Posted: March 13th, 2023
Those who advocate for limiting mediabroadcasts of terrorism emphasize its potential negative effects, including the exploitation and re-victimization of individuals affected by terror attacks (Rothman & Kethineni, 2020). For example, those who were caught up in a terror attack may experience grief or trauma when confronted with images from the event; exposure to these images can also cause further psychological distress and even post traumatic stress disorder (PTSD) (Hermann et al., 2015). Furthermore, repeated viewing or coverage of similar violent incidents could increase feelings of anxiety among members of the general public (Rothman & Kethineni, 2020). Consequently, it is argued that such coverage should be minimized so as to protect vulnerable populations from re-traumatization.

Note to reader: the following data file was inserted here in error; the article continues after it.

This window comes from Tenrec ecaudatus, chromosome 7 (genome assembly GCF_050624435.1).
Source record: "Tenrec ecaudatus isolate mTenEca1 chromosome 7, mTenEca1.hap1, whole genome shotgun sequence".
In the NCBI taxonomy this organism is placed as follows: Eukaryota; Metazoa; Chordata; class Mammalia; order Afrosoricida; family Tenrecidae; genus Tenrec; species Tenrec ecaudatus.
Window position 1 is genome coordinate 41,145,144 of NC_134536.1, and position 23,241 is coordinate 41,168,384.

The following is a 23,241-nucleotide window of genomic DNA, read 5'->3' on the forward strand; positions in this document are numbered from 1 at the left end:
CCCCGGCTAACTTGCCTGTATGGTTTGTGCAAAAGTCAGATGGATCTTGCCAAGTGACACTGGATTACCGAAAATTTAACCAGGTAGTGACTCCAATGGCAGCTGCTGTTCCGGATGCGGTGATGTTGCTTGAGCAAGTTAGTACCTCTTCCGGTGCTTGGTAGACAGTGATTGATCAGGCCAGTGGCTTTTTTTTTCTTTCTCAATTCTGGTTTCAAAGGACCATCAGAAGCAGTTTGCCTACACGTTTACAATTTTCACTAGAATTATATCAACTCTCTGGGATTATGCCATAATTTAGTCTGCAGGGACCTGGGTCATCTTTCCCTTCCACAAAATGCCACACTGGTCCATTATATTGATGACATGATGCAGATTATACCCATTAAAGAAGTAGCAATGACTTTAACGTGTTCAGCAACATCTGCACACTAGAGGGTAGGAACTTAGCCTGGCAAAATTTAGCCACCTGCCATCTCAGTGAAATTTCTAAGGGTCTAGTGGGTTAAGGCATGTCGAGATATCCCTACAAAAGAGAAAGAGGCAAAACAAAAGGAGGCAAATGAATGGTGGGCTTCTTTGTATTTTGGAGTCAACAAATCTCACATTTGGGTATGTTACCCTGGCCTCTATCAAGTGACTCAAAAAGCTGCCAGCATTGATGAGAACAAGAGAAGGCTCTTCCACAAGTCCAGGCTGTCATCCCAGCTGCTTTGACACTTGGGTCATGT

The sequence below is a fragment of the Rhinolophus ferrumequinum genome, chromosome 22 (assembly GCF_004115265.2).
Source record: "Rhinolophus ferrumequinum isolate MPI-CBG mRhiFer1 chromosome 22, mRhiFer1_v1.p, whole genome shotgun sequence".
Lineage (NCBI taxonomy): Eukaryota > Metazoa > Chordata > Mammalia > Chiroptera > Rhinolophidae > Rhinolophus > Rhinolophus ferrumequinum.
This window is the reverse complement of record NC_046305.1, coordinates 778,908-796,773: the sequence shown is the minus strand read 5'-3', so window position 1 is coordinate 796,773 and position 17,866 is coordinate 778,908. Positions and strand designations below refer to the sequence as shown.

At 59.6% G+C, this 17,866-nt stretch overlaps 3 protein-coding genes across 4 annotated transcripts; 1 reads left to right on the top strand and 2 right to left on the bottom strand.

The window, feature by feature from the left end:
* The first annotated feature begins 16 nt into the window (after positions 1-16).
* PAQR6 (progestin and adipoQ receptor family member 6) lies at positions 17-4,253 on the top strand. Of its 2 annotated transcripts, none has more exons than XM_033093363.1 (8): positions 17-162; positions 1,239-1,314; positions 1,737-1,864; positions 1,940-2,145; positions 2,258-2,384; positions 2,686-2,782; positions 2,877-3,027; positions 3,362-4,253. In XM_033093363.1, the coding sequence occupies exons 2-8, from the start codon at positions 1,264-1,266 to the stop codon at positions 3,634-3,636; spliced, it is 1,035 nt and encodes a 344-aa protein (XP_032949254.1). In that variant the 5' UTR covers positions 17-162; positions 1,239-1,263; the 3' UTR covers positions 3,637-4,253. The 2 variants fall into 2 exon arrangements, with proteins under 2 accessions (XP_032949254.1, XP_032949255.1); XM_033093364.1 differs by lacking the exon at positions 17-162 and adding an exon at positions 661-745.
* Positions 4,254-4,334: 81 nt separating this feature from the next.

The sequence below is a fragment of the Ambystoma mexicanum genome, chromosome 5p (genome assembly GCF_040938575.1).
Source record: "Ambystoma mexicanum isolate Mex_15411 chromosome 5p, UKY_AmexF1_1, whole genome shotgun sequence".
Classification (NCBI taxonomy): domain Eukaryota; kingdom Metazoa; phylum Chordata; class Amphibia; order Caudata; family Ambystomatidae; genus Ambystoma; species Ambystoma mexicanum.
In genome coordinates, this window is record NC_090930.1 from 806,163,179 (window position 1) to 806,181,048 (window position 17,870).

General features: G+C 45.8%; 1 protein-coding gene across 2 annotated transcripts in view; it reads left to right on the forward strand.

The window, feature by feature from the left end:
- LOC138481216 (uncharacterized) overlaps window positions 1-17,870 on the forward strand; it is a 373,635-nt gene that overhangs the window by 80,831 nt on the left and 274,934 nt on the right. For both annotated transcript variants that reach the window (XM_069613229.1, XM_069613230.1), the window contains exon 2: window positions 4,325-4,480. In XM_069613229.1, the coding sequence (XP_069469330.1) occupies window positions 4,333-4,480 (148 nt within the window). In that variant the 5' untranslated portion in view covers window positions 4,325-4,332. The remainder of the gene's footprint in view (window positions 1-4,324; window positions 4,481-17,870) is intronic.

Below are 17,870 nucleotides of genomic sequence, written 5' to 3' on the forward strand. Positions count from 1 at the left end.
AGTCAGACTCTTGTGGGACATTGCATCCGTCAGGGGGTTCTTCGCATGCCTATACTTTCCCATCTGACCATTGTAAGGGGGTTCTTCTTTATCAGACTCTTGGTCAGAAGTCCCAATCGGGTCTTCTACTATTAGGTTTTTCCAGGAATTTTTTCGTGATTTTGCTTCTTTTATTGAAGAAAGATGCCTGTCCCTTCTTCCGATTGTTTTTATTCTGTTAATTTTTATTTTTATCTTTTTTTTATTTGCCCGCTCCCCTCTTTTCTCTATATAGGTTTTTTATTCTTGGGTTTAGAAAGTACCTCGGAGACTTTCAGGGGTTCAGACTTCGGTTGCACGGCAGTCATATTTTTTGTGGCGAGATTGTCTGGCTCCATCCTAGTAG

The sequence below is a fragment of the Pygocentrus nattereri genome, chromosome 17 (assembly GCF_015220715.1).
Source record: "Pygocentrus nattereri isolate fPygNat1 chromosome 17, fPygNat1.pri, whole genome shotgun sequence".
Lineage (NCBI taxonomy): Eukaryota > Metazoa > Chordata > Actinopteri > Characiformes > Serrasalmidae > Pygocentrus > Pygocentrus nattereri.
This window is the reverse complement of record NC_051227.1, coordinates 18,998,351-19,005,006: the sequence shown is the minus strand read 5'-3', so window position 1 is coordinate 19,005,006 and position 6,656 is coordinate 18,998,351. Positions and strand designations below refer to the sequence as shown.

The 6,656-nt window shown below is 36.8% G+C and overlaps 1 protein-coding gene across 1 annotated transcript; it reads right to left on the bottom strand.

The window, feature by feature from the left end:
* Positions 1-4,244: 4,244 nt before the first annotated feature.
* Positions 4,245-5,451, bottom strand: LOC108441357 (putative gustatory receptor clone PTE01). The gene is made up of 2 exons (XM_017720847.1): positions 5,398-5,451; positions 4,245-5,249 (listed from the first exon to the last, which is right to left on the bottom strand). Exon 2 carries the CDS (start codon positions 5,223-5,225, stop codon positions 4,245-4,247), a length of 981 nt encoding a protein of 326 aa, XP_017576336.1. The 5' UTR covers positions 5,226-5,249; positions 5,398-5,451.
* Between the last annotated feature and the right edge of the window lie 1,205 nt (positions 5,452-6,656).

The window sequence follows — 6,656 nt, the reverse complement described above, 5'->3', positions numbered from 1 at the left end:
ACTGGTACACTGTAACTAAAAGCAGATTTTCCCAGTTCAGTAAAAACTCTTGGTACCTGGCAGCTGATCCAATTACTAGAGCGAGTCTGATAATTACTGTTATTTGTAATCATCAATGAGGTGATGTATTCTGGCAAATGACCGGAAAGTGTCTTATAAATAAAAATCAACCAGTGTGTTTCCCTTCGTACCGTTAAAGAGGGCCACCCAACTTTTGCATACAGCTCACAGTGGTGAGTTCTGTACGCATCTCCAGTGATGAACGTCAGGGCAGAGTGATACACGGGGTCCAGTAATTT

In conclusion then I believe there is merit in both arguments outlined here but ultimately I think mediabroadcasts should indeed be limited where possible in order to reduce their potential impact on victims and non-victims alike. While allowing people access to information regarding terrorism could potentially result in positive outcomes such as increased dialogue between peers and improved global understanding; simultaneously these same broadcats can inflict unnecessary harm on those impacted directly by acts of terror through re-traumatization and heightened levels anxiety across all audiences watching their screen(s). Therefore I do not believe we should sacrifice one group’s well being for another’s convenience – especially since there are alternative ways available for obtaining necessary information without causing undue distress upon either party involved.
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